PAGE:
a nation’s competitive advantage

among South Africans; and

and its ability to embrace service

creating capacity at historically

quality,” says Marcus. “Service quality is paramount to the


success of our economy, but we’re

learned from the “Belgian Experiment” in 1968, which stimulated Belgium’s GDP growth by 3%. It included interventions such as sixmonth “job swaps” between senior public sector officials and private sector executives. They were placed in unfamiliar environments and trusted to develop appropriate strategies to address various challenges.

been extended to the end of next year, and the department intends to distil the recommendations of the

disadvantaged tertiary educational

The experiment will draw on lessons

The term of the current NACI has

simply not delivering. A recent Accenture report “Leadership in Customer Service” released last June,

Organisation for Economic Co-operation and Development’s review, one of which was that the NACI could report through different structures.

ranked South African government service as the lowest in the world.

“Unfortunately, these things cannot be done in one swoop. We have to

The launch of the experiment followed a high-level “think tank”

make a case to cabinet. That is what we will do this year.”

last October, led by a group of senior doctorate students from Da Vinci, and attended by private sector executives and senior government officials.

“The experiment, while founded on 6 | edge february 2008

edge february 2008 | 7


Sechaba Brewery Holdings Limited (Registration number co 5271) Corner Kubu Road and Nelson Mandela Drive, Broadhurst Industrial Estate, Gaborone, Botswana. PO Box 631 Gaborone, Botswana. Telephone: 395 3619 • Telefax: 390 1447 •

Designed and Produced by Megan Barber Designs

taking new routes to improvement



profile of sechaba


Financial highlights


Mission, values & strategy


Chairman's statement


Operating review: Kgalagadi Breweries (Pty) Ltd


Botswana Breweries (Pty) Ltd


Corporate governance


Corporate Social Investment


Directors' report


Auditors’ report


Income statement


Balance sheet


Statement of changes in equity


Cash flow statement


Accounting policies


Notes to the financial statements


Appendix A: Consolidated Financial Statements

Sechaba Brewery Holdings Limited is an investment holding company with interests in two operating companies: Botswana Breweries (Pty) Ltd and Kgalagadi Breweries (Pty) Ltd. It holds 60% of the shares of these two companies. A subsidiary of SABMiller plc, holds the balance. SABMiller also has management control of both operating entities in a partnership, dating back to 1977, that successfully combines the management, technical and brand-building expertise of the world's second largest brewer with a number of local and international investors. Employing 1 040 people, the two companies are represented throughout the country. They have four traditional beer breweries, a clear beer brewery, a carbonated soft drinks production plant and six sales and distribution depots. The mission, values and strategies of the broader SABMiller Group, tailored to the needs of the Botswana market, are firmly entrenched in each company.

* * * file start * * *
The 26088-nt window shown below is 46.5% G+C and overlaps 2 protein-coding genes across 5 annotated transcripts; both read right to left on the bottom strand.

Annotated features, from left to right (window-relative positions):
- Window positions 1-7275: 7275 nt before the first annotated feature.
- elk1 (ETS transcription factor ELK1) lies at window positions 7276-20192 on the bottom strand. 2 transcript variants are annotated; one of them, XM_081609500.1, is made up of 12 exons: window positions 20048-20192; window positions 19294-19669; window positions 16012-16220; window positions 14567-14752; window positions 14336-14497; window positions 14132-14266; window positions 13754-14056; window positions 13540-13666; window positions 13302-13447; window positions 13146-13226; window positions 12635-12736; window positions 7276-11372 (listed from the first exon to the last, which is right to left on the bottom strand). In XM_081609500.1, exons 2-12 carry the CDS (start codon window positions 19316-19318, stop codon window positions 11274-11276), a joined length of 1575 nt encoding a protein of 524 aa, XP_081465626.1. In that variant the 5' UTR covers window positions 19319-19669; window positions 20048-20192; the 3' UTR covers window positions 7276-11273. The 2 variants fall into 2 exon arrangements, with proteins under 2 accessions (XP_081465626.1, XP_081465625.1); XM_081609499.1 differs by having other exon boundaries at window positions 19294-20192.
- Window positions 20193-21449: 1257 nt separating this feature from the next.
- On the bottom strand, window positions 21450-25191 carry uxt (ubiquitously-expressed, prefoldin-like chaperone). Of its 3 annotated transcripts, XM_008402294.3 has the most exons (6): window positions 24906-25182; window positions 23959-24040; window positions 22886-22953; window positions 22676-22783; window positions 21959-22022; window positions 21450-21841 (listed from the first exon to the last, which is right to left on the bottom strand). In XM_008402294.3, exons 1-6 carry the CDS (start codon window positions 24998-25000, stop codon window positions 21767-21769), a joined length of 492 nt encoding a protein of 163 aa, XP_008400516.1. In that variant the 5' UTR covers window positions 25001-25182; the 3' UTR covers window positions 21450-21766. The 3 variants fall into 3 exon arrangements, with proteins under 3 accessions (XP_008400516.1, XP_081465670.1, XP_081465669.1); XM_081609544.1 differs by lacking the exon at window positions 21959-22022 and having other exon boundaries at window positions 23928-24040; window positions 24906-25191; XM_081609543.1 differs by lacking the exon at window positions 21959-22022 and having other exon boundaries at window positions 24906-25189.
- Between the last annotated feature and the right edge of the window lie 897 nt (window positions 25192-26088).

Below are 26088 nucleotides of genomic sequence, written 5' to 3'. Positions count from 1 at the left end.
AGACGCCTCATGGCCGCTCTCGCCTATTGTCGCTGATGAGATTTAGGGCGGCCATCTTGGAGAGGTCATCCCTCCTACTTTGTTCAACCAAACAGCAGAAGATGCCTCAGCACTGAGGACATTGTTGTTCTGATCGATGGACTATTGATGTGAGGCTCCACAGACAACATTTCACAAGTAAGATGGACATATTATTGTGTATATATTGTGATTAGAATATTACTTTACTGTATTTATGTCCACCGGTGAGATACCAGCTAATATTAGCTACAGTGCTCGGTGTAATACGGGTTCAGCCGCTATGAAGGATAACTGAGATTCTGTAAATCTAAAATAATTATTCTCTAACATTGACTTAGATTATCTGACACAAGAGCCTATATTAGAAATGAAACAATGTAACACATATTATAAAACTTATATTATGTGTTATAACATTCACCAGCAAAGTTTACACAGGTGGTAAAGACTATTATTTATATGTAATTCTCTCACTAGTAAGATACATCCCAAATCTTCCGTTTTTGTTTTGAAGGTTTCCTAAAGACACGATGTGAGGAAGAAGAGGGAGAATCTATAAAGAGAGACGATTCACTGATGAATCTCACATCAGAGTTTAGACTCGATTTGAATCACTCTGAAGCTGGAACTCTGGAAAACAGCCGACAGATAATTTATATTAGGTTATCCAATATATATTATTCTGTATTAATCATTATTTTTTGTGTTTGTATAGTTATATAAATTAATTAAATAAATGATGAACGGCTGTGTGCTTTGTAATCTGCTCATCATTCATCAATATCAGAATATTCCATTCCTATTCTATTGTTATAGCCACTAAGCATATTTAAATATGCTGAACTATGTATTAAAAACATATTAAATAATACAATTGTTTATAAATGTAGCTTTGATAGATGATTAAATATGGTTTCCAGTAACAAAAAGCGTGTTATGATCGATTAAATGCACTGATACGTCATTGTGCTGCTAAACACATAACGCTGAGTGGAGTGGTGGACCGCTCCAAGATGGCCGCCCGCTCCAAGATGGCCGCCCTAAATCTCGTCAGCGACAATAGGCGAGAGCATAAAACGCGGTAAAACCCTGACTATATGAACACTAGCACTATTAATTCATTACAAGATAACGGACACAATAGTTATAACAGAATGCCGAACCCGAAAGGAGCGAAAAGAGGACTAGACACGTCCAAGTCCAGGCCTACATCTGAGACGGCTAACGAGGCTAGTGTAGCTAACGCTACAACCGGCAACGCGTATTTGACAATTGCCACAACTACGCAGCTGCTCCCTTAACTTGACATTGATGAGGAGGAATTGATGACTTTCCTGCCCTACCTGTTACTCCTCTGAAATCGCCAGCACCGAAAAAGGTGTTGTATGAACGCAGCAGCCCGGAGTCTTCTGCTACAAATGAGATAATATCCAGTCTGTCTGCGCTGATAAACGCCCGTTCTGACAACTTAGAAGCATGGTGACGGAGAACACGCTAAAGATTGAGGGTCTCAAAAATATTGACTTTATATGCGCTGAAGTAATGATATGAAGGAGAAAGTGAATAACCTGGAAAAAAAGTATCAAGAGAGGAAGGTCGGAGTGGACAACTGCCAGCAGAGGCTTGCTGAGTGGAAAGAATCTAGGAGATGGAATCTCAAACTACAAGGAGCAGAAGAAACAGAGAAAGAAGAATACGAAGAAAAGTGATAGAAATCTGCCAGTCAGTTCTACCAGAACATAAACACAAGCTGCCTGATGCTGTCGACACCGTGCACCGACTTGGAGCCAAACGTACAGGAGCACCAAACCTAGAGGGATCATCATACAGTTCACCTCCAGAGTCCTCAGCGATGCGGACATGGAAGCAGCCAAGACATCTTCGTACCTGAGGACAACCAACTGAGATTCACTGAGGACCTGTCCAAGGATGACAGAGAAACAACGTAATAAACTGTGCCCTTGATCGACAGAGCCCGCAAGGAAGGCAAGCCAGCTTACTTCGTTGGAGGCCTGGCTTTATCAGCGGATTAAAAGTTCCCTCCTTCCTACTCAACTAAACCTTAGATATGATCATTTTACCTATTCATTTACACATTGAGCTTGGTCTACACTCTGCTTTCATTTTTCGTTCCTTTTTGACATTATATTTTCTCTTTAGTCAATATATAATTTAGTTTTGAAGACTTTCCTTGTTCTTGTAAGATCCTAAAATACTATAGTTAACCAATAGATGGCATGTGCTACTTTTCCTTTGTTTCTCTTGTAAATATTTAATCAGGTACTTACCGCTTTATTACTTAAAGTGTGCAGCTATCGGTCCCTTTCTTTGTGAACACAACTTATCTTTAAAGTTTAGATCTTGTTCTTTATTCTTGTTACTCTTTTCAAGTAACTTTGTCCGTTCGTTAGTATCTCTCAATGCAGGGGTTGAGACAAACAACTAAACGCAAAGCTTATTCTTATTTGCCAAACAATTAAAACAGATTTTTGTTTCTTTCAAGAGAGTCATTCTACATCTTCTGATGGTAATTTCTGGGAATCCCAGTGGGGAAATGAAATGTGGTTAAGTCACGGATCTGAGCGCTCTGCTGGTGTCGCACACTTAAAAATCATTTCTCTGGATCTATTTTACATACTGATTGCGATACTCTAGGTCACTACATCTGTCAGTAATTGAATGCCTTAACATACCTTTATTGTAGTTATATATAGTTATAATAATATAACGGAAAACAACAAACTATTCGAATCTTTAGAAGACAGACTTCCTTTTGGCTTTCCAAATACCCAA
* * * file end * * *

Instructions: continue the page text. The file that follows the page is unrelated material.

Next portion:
financial highlights

Turnover grew by 5.9% over prior year.

Operating profit up by 12.4% from P227.5m to P255.6m.

Comparable earnings per share increased by 3.4% to 90.5 thebe.

Headline earnings on a comparable basis up 13.3%.

Total dividend for the year amounts to 120 thebe per share.

Final dividend proposed is 63 thebe per share.

31 MARCH 2003

31 MARCH 2002

Sales (Pm)



Operating profit (Pm)



Effective tax rate (%)



Earnings per share (thebe)



Headline earnings per share (thebe)



Normal dividends per share (thebe)



Special dividend per share (thebe)



stock exchange performance*

31 MARCH 2003

31 MARCH 2002

Enterprise value (Pm)



Enterprise value per share (P)







Price earnings ratio



BSE average P/E ratio



Dividend yield



BSE average dividend yield (%)



Income statements


Share price (P)

Balance sheets


Market capitalization (Pm)

Statements of changes in equity


Group cash flow statements


Accounting policies


Notes to the Group financial statements

* Figures provided by the Botswana Stock Exchange


Group cash value added statement


Shareholders' information






Many initiatives instigated both internally and externally in line

mission, values & strategy

with the on-going commitment to seek improvements through change, achieved a welcome measure of success in protecting volumes and improving efficiencies.

Sechaba Kgalagadi Breweries Botswana Breweries


MISSION To be Botswana's leading beverage


We adopt a results-driven approach to doing business.

We are committed to continuous improvement.

Our people are our greatest asset.

We are proud of our country and committed to its success.

We respect the communities and societies in which we operate.

STRATEGY Our primary focus is to create long-term shareholder wealth by: •

company by any

traditional beer, clear beer and carbonated soft drink beverage market segments;

measure, and, in so doing, create

maximising the profitable volume growth of our core

using our well-developed and sophisticated technical and distribution infrastructure to compete profitably

sustainable and

in other complementary beverage categories;

substantial wealth for all our

excellence, to implement the continual improvement


programmes that have been applied successfully by SABMiller's beer and soft drinks operations, so that we

including the

improve productivity, efficiency, cost control and

societies in which we operate.

focusing on our core competence of operational

operating margins; •

investing in our broad range of powerful brands by using the entire marketing mix to retain our relevance to consumers and our market place dominance;